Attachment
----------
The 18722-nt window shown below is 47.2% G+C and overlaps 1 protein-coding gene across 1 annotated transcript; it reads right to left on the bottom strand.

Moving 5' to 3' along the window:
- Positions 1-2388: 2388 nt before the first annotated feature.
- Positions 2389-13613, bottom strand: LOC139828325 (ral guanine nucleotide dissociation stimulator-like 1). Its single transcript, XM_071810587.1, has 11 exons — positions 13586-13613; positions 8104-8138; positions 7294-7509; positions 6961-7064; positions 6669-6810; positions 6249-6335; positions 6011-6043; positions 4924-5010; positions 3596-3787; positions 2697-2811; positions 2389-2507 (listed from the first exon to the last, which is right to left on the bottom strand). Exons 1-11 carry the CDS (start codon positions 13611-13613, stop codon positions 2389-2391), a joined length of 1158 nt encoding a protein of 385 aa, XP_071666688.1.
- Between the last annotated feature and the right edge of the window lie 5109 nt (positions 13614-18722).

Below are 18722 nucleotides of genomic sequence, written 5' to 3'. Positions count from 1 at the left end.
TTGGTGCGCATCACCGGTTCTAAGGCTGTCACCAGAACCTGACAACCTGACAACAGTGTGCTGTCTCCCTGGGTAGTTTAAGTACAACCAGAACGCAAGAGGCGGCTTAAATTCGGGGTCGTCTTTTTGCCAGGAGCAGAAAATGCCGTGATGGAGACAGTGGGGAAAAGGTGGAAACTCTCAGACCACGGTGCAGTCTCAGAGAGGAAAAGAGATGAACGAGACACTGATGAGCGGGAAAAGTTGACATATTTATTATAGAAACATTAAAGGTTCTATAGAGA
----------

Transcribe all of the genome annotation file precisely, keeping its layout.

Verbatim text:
The 18722-nt window shown below is 47.2% G+C and overlaps 1 protein-coding gene across 1 annotated transcript; it reads right to left on the bottom strand.

Moving 5' to 3' along the window:
- Positions 1-2388: 2388 nt before the first annotated feature.
- Positions 2389-13613, bottom strand: LOC139828325 (ral guanine nucleotide dissociation stimulator-like 1). Its single transcript, XM_071810587.1, has 11 exons — positions 13586-13613; positions 8104-8138; positions 7294-7509; positions 6961-7064; positions 6669-6810; positions 6249-6335; positions 6011-6043; positions 4924-5010; positions 3596-3787; positions 2697-2811; positions 2389-2507 (listed from the first exon to the last, which is right to left on the bottom strand). Exons 1-11 carry the CDS (start codon positions 13611-13613, stop codon positions 2389-2391), a joined length of 1158 nt encoding a protein of 385 aa, XP_071666688.1.
- Between the last annotated feature and the right edge of the window lie 5109 nt (positions 13614-18722).

Below are 18722 nucleotides of genomic sequence, written 5' to 3'. Positions count from 1 at the left end.
TTGGTGCGCATCACCGGTTCTAAGGCTGTCACCAGAACCTGACAACCTGACAACAGTGTGCTGTCTCCCTGGGTAGTTTAAGTACAACCAGAACGCAAGAGGCGGCTTAAATTCGGGGTCGTCTTTTTGCCAGGAGCAGAAAATGCCGTGATGGAGACAGTGGGGAAAAGGTGGAAACTCTCAGACCACGGTGCAGTCTCAGAGAGGAAAAGAGATGAACGAGACACTGATGAGCGGGAAAAGTTGACATATTTATTATAGAAACATTAAAGGTTCTATAGAGA